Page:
“The network AT&T provides is truly mission critical,” says Alan Peasland, head of technical partnerships for Infiniti Red Bull. “Improving the car’s set-up is a never-ending process. AT&T’s network allows us to send information gathered from the car during practice sessions back to our HQ in the UK in real time. Increased network stability and performance ensures that we can send back more data from the car more quickly for analysis. Speed is of the essence.”
At practice sessions ahead of a race weekend, the Red Bull team might typically expect to modify the car’s set-up with ten separate development programmes, each requiring real-time cross-checking with results the team has already run on simulators back at HQ. Once they have an idea whether the data from the car matches that from the development data, engineers can start to optimise the modifications to specific track conditions.
With a vast pool of Big Data on which to draw, very little is left to chance and even less to gut feel: “That’s where the network comes in to its own,” says Peasland. “Our job is to use the data to predict certain outcomes and plan around those.”
Tata enjoys life in the fast lane
Of course, AT&T does not have the F1 market to itself. Last year Tata Communications became the official managed connectivity supplier to the Mercedes Petronas team. Ross Brawn, who retired as team principal at Mercedes in February, described the deal thus: “Innovation is crucial – it’s our lifeblood. Having an ultra-fast and reliable network has become vital to the way we work now – it’s an extremely competitive element of what we do. We are so dependent on the data and support from the factory that if you were to cut it off we would lose our competitive edge. Tata communications gives us the speed to lead.”
The Mercedes Petronas team is based in Brackley, Northamptonshire, close to the famous Silverstone race circuit, the home of the British Grand Prix. Real-time data from more than 150 sensors on the cars, which are relayed back to the factory across more than a hundred channels over an ultra-low latency network, are fed into virtualised versions of the car to highlight potential mechanical failures and other problems. So fast is the link that trackside engineers cannot tell which data is coming off the virtualised cars and which is coming off the actual race cars.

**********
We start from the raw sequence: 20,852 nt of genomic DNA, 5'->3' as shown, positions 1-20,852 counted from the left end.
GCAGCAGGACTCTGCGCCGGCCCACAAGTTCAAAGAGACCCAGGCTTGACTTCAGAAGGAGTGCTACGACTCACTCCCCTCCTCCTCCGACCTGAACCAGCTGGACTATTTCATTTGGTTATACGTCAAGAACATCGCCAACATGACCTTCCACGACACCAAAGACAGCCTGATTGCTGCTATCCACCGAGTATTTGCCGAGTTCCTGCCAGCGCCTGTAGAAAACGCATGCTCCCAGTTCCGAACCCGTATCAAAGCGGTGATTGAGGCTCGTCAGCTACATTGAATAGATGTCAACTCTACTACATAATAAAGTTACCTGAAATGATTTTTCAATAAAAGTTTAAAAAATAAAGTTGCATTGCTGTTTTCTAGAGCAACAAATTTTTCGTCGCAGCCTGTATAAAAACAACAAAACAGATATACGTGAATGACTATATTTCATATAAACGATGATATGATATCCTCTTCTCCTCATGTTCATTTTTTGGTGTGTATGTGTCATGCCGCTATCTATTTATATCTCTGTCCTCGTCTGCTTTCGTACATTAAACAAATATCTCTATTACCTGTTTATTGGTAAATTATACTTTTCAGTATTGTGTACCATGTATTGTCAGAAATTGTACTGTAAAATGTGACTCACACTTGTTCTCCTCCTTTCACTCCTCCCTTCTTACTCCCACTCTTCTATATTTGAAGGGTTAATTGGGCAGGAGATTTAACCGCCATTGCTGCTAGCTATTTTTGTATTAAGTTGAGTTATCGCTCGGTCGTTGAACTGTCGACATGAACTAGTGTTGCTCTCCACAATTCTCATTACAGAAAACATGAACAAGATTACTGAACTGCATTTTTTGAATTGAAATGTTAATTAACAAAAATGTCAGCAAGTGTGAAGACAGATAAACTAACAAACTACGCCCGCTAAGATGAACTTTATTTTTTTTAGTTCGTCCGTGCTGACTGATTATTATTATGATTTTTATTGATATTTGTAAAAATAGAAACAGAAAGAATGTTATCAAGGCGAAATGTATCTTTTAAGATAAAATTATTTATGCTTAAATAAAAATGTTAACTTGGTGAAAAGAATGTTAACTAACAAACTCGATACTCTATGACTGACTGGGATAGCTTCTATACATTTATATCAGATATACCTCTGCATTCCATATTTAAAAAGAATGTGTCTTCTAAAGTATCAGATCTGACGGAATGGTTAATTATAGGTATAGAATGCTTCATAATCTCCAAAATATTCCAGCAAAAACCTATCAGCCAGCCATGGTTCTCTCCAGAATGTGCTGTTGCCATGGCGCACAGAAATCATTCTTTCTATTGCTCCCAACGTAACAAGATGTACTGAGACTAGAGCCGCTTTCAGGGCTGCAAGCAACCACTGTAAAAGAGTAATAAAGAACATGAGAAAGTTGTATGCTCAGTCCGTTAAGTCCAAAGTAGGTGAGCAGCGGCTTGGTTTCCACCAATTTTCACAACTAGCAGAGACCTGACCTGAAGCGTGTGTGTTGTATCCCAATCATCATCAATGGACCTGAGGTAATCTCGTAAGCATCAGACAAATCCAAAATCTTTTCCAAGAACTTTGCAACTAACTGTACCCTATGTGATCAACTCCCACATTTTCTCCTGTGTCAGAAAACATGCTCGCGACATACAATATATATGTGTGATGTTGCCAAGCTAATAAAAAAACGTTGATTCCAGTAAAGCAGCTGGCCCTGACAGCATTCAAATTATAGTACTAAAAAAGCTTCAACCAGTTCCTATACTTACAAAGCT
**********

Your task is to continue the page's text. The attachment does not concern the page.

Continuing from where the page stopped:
The Mercedes Petronas deal builds on an earlier agreement arranged in 2012, when Tata secured the rights to become the official connectivity provider to Formula One Management (FOM), the company that owns the Formula One franchise. As part of the deal, the financial details of which are not available, Tata became the official web hosting and content network provider for Formula One.
Longer term, the connectivity deal with FOM might have far greater potential to Tata than any efforts to develop an ultra-low latency market among racing teams: it is the vast legion of TV fans that fuels revenues at Formula One, not the number of spectators who turn up at each race. If FOM were ever to ditch its current broadcasting strategy – which relies on delivering race content through a number of free-to-air and pay TV channels – in favour of streaming content direct to the seven million fans who already subscribe to its official website, then Tata’s wholly-owned network infrastructure would assume an even more critical role.
To emphasise the point, Tata recently trialled a new live broadcast service capable of delivering multiple high-quality Jpeg 2000 live video feeds from the Singapore Grand Prix direct to the headquarters of FOM at Biggin Hill, UK. An FOM insider breathlessly likened the demonstration to “the best thing to happen to F1 since the advent of satellites”, but John Morrison, FOM’s CTO, is slightly more circumspect: “We are constantly looking at ways to improve the delivery and number of options for our media partners and Tata’s network will undoubtedly allow us to radically rethink our live event coverage.”
“The possibilities are endless”, echoes Mehul Kapadia, MD of Tata’s Formula One business. “By using our fibre network, broadcasters will have the opportunity to manage content in ways hitherto unthinkable via satellite, giving them options on what video feeds they share with their viewers.”
In the meantime, Kapadia is happy to use the Formula One circus to showcase what he can do for other customers.
“The Formula One championship is a high-profile environment in which to demonstrate the types of services that we can offer other global enterprises.” It boils down to three things, he says: helping customers become more global, helping them become faster and helping them innovate. It typically takes about 30 days to install, test, run and then dismantle the type of MPLS circuit needed to support FOM and Mercedes Petronas at each track.
“We install, test and configure temporary MPLS circuits for them in a week. As a feat of networking, it is equivalent to changing a tyre in under four seconds,” says Kapadia. “If we can do it for F1, we can do it for anyone.”